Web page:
Looking out the window of the plane as we flew into St. Petersburg, the buildings somewhat resembled Legos. Block like structures all similar in color creating a monochromatic feel against the backdrop of the gray sky. There we were…in Russia.
Even though Russia no longer considers itself a communist state, the impression that its communist past has left on not only the architecture but also its people is still very evident.
We spent four days in St. Petersburg and four days in Moscow before embarking on our week long rail journey across Siberia.
Our hotel had arranged for a driver to pick us up at the airport in St. Petersburg, which we very grateful that we wouldn't be braving a Russian bus or Cyrillic laden metro toting all of our bags. We stayed at the Rennaisance Hotel which was in a great location and had a very stern yet helpful staff. I initially interpreted their sternness as not being very friendly. Scott assured me that they were indeed friendly and that the sternness was just part of the culture. It turns out he was right. Most of the people we met while in Russia turned out to be very friendly.
Anyhow, we spent most of our time in St.Petersburg exploring on foot. We walked a huge length of Nevsky Prospect, the main drag containing lots of shops and restaurants.
We spent almost an entire day walking through the Hermitage museum. We took a walking tour of the city and made some new friends Vanessa and Ellena. We also walked by the Church on Spilt Blood, the Peter and Paul Fortress, and even through a small market.
We also experienced some of the local cuisine including beef stroganoff, borsch, and piroshkis. Borsch was not exactly our cup of tea, but the stroganoff and piroshkis were delicious!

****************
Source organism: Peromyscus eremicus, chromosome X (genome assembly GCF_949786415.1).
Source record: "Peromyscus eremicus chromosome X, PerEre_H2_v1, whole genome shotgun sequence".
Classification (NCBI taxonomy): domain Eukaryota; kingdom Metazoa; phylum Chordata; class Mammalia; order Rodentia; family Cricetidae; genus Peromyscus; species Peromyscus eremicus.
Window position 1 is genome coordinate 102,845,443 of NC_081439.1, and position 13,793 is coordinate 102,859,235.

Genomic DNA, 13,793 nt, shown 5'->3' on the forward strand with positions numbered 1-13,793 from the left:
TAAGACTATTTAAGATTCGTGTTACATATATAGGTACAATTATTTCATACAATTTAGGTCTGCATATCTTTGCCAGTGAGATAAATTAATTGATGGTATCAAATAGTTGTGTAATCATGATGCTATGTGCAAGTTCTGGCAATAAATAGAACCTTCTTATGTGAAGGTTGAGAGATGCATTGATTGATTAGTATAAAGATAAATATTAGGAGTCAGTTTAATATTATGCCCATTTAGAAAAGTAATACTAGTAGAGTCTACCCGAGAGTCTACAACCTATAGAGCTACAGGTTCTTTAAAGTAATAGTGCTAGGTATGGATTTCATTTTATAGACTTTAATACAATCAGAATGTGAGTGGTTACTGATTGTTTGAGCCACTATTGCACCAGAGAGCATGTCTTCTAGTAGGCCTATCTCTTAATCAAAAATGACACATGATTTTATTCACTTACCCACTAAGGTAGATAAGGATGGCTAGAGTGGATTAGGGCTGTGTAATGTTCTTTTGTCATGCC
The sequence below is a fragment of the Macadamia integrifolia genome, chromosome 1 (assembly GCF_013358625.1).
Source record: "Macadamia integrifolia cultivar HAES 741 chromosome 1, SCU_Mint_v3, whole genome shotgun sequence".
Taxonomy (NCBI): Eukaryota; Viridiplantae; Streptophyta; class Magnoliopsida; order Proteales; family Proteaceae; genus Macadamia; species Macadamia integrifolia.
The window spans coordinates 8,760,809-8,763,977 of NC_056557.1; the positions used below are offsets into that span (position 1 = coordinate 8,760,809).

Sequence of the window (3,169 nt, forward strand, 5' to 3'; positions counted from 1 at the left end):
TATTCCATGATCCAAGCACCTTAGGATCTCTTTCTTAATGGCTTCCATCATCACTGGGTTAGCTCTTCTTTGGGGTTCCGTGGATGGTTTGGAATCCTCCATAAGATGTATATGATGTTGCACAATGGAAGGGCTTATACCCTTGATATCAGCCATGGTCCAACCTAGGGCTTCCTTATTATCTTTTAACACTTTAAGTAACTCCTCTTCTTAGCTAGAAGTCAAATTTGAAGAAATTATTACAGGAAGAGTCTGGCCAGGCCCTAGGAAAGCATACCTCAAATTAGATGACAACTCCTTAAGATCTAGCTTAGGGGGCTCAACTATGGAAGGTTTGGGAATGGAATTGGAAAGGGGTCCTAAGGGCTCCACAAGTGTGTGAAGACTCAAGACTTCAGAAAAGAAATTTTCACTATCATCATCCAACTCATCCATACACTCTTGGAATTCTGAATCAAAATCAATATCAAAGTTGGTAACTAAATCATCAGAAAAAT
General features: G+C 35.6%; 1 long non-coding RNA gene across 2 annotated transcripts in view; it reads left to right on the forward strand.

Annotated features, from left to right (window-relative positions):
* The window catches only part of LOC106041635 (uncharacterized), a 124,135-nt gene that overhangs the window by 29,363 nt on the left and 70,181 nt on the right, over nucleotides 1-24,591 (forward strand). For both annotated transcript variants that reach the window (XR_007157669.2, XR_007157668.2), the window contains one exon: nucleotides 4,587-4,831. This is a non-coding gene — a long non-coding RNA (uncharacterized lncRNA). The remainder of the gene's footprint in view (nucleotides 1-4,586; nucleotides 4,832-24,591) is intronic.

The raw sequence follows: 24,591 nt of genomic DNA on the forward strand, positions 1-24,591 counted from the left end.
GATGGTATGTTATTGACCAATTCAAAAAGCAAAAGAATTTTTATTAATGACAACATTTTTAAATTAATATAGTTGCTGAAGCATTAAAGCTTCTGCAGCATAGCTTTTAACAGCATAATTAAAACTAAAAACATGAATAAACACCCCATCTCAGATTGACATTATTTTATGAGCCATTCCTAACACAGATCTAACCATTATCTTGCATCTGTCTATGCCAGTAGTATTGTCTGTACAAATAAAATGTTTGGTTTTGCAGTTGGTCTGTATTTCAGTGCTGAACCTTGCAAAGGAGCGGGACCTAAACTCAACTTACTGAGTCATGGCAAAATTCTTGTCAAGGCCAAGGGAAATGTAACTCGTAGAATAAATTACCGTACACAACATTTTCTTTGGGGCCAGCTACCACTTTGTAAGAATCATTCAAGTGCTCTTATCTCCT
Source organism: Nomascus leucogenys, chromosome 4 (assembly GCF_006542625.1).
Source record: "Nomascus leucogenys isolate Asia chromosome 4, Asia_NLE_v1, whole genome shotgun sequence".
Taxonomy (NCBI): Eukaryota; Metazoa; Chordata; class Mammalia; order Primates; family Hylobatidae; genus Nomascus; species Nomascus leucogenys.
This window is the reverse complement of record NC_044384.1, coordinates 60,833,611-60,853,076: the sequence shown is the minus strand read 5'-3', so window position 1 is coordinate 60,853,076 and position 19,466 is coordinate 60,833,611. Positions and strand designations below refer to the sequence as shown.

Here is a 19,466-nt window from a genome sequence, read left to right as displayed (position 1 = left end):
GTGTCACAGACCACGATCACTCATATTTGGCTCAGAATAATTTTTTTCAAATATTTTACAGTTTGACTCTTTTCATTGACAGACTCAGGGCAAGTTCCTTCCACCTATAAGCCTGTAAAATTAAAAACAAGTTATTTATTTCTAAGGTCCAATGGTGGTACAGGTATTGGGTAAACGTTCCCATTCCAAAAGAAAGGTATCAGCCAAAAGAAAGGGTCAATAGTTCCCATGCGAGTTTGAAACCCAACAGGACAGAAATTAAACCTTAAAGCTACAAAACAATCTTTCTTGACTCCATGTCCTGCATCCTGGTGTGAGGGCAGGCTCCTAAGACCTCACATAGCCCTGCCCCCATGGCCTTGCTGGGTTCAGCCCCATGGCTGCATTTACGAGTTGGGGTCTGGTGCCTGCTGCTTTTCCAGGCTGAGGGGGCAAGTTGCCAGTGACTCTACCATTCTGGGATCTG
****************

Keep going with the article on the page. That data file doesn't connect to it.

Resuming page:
At the end of our time in St. Petersburg we boarded an overnight train to Moscow. Our train compartment was extremely comfortable (we were hoping this would be similar to the train we'd be on for six nights…you'll have to read our next blog to find out).
When we arrived at the train station in Moscow, we planned on walking to our hotel hoping we wouldn't get lost. However, when we got off the train we could see our hotel towering over all of the other buildings. We would be staying at the Hilton Leningradskia which was one of the seven sky scrapers that was built under the rule of Stalin.
We spent our first day wandering around taking in the sights of the Red Square, St. Basils Cathedral, and the Gum which is a huge shopping mall with a historical background. It used to be the store where people would stand in line for hours to buy all government produced goods during the communist days. Now it houses mainly high end designer stores.
The next day we spent the entire day doing a walking tour of the city, a tour of the Kremlin, and a tour of the Moscow metro.
The next two days in Moscow were cold and rainy. We still managed to do another tour all about the communist history. Our guide was awesome and really nice. After the tour she even took us to a local restaurant that was delicious.
The day before we left on the Trans-Siberian we ventured out to a really cool grocery store to stock up on snacks for our train ride. The grocery store had guilded ceilings and even a painted portrait of the store founder hanging on the wall. The store was actually reasonably priced considering how fancy it appears to be.
That evening we attended a ballet. The ballet was amazing, however Scott claims that it was the soft music that lulled him to sleep.
After the ballet we took some pictures of the Red Square, which is beautiful all lit up at night.
On our last morning in Moscow we walked the length of Old Arbott Street and had lunch at a My My (pronounced moo moo), which is an old fashioned Soviet cafe.
That night we headed to the train station to board the train that would end in a completely different world…China.